But that there are many different states, and from what causes they arise, has been already mentioned: and that there are also different species both of democracies and oligarchies we will now show. Though this indeed is evident from what we have already said: there are also many different sorts of common people, and also of those who are called gentlemen. Of the different sorts of the first are husbandmen, artificers, exchange-men, who are employed in buying and selling, seamen, of which some are engaged in war, some in traffic, some in carrying goods and passengers from place to place, others in fishing, and of each of these there are often many, as fishermen at Tarentum and Byzantium, masters of galleys at Athens, merchants at AEgina and Chios, those who let ships on freight at Tenedos; we may add to these those who live by their manual labour and have but little property; so that they cannot live without some employ: and also those who are not free-born on both sides, and whatever other sort of common people there may be. As for gentlemen, they are such as are distinguished either by their fortune, their birth, their abilities, or their education, or any such-like excellence which is attributed to them.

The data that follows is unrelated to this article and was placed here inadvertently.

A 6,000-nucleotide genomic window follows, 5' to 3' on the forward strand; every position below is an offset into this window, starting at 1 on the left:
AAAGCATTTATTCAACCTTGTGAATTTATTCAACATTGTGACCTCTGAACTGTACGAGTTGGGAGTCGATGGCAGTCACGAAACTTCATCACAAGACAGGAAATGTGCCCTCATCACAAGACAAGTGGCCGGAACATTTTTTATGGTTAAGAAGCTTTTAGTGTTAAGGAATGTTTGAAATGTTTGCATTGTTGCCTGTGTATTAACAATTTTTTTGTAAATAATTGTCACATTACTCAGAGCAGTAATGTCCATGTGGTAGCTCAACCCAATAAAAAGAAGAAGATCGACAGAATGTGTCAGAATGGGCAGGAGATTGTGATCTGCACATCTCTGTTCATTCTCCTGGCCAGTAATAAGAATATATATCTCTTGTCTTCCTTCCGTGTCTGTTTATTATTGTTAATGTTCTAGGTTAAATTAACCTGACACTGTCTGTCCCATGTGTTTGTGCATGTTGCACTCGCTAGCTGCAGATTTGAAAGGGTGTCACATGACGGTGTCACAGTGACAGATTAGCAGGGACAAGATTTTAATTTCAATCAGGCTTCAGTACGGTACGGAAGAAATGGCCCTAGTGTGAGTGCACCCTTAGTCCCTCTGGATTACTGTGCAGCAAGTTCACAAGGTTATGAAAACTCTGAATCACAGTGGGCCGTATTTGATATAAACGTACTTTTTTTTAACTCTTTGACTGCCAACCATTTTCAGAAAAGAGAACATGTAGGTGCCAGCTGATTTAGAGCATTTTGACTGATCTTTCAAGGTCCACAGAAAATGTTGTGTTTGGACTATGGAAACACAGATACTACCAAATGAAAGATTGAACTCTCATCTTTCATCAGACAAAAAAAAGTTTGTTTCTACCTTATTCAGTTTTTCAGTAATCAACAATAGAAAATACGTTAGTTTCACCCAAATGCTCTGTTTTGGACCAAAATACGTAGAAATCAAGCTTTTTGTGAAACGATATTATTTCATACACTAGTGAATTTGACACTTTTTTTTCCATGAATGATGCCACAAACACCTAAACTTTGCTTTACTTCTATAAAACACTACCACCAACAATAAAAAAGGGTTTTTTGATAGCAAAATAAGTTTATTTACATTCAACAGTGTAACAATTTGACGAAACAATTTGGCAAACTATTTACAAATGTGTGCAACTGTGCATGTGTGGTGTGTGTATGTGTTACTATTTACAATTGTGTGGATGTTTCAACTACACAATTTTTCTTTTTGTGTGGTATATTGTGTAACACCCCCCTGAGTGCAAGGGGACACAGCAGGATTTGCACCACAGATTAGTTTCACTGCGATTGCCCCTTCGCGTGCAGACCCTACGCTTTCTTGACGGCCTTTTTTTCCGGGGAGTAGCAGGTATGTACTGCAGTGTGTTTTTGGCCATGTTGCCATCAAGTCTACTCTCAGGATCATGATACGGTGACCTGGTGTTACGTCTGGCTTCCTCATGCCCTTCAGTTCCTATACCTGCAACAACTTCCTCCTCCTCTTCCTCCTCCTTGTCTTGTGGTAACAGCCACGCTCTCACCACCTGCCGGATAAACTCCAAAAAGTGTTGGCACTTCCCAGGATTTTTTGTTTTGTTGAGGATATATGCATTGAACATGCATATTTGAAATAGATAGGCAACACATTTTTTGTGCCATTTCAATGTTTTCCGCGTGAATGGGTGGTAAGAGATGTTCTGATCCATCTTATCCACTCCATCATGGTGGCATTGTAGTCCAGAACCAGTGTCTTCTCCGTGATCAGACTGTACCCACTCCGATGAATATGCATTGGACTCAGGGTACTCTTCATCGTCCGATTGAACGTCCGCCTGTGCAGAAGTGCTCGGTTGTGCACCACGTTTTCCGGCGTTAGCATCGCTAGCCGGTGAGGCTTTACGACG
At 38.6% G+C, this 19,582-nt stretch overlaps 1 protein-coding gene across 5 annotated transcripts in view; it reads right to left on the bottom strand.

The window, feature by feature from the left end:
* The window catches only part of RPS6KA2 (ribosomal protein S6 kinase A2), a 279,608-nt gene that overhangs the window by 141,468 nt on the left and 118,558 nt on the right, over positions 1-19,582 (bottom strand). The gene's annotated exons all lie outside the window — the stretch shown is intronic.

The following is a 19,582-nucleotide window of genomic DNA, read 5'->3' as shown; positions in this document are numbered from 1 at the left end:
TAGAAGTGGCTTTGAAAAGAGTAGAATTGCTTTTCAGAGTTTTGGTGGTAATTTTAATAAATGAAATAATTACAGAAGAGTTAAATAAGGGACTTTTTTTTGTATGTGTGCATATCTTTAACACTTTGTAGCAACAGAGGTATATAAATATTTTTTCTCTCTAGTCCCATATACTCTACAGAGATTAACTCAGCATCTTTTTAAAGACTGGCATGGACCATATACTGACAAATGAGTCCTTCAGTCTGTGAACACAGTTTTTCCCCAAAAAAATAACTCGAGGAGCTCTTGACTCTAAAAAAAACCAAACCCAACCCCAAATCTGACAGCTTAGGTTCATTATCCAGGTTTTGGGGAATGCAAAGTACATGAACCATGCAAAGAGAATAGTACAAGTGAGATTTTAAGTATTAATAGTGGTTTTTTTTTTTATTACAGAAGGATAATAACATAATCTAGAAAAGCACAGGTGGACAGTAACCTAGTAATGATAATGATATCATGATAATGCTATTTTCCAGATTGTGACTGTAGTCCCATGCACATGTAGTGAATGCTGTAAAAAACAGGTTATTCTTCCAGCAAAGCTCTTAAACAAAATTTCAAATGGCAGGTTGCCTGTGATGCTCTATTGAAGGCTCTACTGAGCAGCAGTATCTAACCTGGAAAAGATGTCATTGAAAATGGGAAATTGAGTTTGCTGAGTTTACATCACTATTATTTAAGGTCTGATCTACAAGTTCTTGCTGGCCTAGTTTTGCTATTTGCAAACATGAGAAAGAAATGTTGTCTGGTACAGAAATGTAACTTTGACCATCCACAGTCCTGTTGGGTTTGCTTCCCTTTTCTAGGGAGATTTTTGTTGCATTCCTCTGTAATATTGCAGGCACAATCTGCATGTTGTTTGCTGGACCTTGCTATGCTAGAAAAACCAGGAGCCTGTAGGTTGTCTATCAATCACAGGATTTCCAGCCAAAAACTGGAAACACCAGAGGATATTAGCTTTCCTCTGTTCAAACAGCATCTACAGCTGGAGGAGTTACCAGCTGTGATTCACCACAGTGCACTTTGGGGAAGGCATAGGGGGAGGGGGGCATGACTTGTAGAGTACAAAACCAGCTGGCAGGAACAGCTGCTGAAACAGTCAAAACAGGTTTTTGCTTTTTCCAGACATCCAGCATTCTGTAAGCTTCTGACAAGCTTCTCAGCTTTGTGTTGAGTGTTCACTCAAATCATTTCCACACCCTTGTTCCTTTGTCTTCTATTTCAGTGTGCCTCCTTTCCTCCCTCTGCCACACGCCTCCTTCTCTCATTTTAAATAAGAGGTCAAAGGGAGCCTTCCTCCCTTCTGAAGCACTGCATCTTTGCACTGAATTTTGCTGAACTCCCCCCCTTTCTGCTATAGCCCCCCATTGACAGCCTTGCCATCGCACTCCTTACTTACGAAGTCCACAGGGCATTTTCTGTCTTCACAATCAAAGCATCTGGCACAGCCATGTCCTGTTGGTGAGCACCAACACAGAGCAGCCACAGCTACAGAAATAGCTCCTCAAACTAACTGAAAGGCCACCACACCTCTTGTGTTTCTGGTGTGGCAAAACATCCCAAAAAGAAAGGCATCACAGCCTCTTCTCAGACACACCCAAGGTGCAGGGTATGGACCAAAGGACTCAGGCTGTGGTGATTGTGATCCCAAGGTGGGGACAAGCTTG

The most pure democracy is that which is so called principally from that equality which prevails in it: for this is what the law in that state directs; that the poor shall be in no greater subjection than the rich; nor that the supreme power shall be lodged with either of these, but that both shall share it. For if liberty and equality, as some persons suppose, are chiefly to be found in a democracy, it must be most so by every department of government being alike open to all; but as the people are the majority, and what they vote is law, it follows that such a state must be a democracy. This, then, is one species thereof. Another is, when the magistrates are elected by a certain census; but this should be but small, and every one who was included in it should be eligible, but as soon as he was below it should lose that right. [1292a] Another sort is, in which every citizen who is not infamous has a share in the government, but where the government is in the laws. Another, where every citizen without exception has this right. Another is like these in other particulars, but there the people govern, and not the law: and this takes place when everything is determined by a majority of votes, and not by a law; which happens when the people are influenced by the demagogues: for where a democracy is governed by stated laws there is no room for them, but men of worth fill the first offices in the state: but where the power is not vested in the laws, there demagogues abound: for there the people rule with kingly power: the whole composing one body; for they are supreme, not as individuals but in their collective capacity.